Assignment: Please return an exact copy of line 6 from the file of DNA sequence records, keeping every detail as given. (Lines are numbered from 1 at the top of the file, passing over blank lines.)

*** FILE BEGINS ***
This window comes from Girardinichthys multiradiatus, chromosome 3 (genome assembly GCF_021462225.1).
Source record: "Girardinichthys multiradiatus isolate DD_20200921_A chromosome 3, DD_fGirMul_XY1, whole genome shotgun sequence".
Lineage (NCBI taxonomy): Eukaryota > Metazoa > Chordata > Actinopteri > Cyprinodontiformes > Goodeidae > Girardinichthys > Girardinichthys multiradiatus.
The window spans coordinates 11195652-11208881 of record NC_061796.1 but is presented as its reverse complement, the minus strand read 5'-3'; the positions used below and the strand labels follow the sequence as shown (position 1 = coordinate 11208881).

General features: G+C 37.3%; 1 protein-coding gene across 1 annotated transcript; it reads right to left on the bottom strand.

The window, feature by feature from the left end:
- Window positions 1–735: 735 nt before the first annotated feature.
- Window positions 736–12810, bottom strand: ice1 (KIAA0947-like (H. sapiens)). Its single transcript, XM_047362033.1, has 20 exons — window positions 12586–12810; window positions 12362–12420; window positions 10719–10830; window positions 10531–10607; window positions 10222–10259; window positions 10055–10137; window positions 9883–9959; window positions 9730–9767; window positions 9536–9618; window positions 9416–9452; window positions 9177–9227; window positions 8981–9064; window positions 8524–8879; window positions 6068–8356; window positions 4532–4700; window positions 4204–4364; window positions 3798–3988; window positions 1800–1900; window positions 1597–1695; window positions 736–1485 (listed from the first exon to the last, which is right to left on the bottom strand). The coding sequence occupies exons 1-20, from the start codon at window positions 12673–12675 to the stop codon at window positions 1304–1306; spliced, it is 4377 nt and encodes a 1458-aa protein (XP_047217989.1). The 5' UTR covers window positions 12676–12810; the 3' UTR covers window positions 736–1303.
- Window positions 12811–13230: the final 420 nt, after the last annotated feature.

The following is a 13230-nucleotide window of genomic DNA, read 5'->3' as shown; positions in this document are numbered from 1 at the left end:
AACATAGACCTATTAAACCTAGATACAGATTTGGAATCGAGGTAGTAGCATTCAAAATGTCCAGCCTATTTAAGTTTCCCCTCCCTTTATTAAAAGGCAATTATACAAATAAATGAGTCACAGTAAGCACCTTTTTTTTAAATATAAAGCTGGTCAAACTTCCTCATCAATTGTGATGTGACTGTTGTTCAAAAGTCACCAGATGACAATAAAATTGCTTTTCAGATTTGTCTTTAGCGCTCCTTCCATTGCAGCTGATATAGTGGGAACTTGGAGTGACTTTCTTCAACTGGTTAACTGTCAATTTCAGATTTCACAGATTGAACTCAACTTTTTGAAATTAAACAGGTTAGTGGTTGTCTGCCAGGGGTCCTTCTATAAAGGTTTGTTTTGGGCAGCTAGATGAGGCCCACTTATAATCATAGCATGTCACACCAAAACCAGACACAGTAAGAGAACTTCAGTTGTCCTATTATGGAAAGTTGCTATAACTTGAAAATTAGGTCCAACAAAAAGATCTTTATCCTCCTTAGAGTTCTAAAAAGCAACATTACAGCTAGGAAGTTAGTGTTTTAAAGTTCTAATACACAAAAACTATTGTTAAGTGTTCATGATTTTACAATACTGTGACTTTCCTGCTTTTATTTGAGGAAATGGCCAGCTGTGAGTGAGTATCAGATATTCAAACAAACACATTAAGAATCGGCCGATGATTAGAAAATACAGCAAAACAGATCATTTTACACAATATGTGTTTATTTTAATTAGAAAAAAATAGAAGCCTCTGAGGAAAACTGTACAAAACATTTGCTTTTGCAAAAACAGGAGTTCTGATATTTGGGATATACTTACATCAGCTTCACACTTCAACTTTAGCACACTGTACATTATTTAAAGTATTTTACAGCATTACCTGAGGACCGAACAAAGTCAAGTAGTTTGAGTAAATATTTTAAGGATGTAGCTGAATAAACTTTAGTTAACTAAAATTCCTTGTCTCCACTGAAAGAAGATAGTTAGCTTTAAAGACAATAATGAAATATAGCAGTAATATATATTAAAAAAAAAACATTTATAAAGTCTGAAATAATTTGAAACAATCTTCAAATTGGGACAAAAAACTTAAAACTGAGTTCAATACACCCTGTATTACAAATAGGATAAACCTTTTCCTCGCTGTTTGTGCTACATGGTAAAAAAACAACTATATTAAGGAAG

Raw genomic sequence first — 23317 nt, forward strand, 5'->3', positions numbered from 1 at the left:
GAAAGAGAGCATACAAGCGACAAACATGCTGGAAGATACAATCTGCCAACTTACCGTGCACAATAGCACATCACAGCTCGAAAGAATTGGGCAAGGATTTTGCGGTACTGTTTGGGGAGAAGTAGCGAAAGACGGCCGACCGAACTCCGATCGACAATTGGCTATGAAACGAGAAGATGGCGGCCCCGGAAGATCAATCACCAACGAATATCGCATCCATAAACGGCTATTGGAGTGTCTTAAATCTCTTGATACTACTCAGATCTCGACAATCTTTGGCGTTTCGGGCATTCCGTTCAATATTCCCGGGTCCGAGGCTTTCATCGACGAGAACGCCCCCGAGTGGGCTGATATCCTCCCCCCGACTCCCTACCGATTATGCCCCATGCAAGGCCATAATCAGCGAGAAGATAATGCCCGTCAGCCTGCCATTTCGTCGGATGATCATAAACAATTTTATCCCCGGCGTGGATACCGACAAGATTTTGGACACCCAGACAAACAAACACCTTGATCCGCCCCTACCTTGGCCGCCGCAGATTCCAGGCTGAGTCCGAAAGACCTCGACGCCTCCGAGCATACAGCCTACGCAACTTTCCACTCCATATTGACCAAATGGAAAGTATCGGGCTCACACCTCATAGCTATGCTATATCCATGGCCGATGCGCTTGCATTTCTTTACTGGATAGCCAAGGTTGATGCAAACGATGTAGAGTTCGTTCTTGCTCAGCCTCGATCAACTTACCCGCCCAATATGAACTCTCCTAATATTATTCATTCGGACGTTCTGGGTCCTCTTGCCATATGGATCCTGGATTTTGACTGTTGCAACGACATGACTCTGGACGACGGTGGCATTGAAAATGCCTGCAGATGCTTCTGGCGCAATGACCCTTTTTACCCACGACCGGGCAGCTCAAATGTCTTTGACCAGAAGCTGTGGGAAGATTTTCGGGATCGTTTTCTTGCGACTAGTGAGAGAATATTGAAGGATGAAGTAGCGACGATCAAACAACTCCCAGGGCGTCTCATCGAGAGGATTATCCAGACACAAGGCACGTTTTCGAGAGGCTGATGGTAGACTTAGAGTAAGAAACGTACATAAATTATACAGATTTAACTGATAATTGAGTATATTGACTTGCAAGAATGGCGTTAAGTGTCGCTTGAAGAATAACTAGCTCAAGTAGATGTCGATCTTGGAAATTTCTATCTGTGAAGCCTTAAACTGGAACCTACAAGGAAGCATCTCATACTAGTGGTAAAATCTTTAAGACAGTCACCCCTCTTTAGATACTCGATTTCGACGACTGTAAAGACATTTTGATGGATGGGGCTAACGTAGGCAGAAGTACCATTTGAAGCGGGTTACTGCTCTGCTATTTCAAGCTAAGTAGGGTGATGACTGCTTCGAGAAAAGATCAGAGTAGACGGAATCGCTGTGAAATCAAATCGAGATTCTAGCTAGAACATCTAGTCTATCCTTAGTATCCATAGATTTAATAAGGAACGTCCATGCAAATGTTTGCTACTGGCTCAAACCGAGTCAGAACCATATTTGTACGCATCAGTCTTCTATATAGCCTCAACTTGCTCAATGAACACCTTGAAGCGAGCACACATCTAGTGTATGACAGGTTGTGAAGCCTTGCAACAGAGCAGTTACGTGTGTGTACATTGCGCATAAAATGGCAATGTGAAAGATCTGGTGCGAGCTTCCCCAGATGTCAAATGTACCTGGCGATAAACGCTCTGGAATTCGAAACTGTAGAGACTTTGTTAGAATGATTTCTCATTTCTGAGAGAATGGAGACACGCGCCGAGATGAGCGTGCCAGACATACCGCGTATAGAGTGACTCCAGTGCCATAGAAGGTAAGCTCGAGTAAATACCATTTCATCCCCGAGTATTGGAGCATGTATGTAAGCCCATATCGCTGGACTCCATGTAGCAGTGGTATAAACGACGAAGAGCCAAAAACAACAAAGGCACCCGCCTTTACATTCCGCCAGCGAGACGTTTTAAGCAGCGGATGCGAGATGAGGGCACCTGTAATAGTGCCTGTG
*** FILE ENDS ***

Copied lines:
The window, feature by feature from the left end: